16. Picking up a Few Small Bones

  I want to first express my gratitude for everything.

  Whenever I recall the disaster on August 6, 1945, I shudder with horror. In those days we had very little to eat, so I was always feeling sorry for my son who had to experience hunger.

  On that morning, Nobuyuki got up early as usual. He said,“ I will go to school in wooden sandals today,” so I fixed straps on the new clogs that I happened to have. He left home for school, wearing shorts and a clean white striped shirt with half-length sleeves. He was heavily tanned. His name was clearly handwritten on his shirt. Every morning when he left for school, he used to say, “Mother, please don't cry if I die. If you cry, I will cry, too.” He also used to say, “Please bring me back home from wherever something happens to me. ” We will never forget his smiling face when he said. My husband and I can not talk about him without feeling pity for him when we recall him.

  When he left, we never imagined that we would not see him again. He was a second grader at Hakushima National Elementary School in Higashihakushima-cho. Our house was in Nishihakushima-cho. Soon after he left home, I heard a roaring sound. Then, a pine tree in our garden looked pure yellow. My husband had just put on a shoe. I, standing beside him, felt dizzy. As soon as my husband cried, "House attacked!", he and I threw ourselves flat on the floor in the kitchen. For a while we were unconscious, but soon he came to and spoke to me. Opening my eyes, I found him bleeding from his head, so I wiped the blood off and went outside.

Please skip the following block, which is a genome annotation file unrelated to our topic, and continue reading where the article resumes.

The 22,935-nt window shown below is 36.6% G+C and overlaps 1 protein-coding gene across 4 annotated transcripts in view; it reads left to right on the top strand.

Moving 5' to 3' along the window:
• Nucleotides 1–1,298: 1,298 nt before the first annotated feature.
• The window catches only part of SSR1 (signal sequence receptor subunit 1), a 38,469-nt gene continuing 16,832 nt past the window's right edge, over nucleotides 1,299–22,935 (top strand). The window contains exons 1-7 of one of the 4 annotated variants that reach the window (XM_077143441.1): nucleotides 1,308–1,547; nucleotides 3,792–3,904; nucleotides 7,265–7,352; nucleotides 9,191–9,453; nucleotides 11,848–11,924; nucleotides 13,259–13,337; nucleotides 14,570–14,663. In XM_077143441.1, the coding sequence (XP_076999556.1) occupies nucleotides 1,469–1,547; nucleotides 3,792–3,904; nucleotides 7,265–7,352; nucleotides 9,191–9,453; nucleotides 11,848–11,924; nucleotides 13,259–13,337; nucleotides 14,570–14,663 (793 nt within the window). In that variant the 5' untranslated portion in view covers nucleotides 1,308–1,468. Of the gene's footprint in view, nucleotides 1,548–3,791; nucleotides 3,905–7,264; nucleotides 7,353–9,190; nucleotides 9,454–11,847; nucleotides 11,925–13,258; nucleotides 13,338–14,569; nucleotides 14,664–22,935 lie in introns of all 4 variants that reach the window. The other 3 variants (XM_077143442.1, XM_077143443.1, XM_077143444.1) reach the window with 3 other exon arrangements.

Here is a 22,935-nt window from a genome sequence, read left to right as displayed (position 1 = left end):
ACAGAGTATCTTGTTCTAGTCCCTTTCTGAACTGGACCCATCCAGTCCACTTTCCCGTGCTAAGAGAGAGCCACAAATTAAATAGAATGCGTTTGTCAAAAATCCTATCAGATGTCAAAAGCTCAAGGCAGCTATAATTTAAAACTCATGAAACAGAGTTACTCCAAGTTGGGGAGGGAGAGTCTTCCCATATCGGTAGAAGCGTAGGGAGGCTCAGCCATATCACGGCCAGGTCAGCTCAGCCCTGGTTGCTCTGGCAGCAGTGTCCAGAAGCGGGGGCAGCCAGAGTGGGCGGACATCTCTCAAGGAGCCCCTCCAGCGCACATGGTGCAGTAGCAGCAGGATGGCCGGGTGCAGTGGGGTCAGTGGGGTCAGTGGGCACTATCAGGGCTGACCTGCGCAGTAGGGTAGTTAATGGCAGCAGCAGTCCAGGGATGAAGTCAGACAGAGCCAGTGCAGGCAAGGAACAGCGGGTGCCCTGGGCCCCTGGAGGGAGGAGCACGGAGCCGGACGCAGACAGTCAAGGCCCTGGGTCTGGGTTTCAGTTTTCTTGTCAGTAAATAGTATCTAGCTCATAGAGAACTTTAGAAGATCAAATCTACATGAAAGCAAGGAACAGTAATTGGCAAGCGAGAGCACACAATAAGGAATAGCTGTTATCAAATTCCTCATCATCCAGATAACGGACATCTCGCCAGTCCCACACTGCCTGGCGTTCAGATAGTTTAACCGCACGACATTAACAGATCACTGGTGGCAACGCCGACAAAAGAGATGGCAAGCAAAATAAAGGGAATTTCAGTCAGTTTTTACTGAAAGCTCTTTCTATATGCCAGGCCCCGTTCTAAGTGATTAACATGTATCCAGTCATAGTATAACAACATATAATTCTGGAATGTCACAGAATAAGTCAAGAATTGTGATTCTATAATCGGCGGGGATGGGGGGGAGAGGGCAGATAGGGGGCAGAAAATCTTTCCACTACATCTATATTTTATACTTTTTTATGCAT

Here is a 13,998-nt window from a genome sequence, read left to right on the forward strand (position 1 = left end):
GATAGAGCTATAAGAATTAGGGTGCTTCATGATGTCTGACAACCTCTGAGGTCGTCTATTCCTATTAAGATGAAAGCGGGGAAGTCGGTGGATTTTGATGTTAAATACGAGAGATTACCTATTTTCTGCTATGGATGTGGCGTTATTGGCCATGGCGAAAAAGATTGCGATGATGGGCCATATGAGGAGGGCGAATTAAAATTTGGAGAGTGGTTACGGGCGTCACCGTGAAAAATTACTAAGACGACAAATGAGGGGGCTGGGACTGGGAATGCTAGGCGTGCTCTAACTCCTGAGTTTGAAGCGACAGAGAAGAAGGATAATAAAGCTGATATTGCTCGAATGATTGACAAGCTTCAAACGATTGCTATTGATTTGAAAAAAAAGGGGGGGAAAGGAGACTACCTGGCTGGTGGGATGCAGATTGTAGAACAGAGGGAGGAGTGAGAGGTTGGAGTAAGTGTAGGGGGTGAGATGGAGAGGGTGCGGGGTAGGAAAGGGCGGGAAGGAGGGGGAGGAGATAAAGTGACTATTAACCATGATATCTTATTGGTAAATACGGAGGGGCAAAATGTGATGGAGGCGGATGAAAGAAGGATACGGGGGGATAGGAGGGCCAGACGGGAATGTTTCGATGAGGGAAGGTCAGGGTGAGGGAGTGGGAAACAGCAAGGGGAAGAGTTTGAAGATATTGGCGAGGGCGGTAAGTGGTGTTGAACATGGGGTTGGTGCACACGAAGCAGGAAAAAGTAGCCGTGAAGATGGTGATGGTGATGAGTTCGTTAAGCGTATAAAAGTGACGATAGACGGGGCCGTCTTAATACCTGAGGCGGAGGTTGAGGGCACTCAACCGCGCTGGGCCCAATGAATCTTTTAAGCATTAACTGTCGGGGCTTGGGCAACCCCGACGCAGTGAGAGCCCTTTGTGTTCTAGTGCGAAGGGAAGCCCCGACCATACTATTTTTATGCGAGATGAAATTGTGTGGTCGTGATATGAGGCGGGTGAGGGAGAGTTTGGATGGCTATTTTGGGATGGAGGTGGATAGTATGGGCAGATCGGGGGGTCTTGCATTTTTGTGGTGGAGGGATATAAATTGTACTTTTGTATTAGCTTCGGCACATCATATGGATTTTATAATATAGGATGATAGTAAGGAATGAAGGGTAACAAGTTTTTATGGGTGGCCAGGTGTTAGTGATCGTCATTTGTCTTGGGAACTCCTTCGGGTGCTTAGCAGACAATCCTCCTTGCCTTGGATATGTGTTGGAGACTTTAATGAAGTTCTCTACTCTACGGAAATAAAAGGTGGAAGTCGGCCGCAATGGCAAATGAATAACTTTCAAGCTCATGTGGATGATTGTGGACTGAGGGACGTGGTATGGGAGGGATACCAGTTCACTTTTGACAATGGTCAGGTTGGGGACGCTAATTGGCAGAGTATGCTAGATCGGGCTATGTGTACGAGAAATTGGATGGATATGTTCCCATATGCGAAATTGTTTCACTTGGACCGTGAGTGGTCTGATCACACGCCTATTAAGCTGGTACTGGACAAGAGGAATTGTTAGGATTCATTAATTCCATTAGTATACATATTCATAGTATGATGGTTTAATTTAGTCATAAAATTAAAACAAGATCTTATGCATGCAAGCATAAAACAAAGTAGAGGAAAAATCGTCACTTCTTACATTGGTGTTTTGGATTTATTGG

When looking around, I found all of the houses in the neighborhood had collapsed, and heard only the voices asking for help. Our one-storied house, unlike two-storied houses around ours, did not collapse. Our house was one-storied and was saved from collapsing. Since unharmed, we worked to help our injured neighbors. However, many people ran away from the place, crying “Let's escape! Hurry up!”. They only cared about themselves, paying no attention to others who were suffering. I escaped with my husband, taking our next-door neighbor's wife and child. On the way, I tried to stop at school to see if my son was all right, but it was impossible because that area was a sea of fire. Our neighbor's wife and child then met an acquaintance and left us. After that day, we kept looking for our son every day. Although we could not find him, we continued to remain hopeful that he had been saved by someone. However, we realized we had to abandon that hope, so we went to school and picked up a few small bones which we assumed would be our son's. Because our house had totally burned down, we went to our uncle's in Furuichi with the bones and stayed there for some days.

  At present, our first, second and third sons live in their own houses, enjoying their lives. Twenty-nine years ago, my husband and I bought an old house with land in Itsukaichi and have lived there in good health. My husband is one of the managers of the neighborhood association. We live in peace, praying for the repose of Nobuyuki's soul. I believe that he is happy in heaven that the monument was built for A-bomb victims.

written by Akiyo Kozasa (Itsukaichi-cho, Saiki-gun)

Death in the Atomic boming :
Nobuyuki Kozasa (a second grader at Hakushima National Elementary School)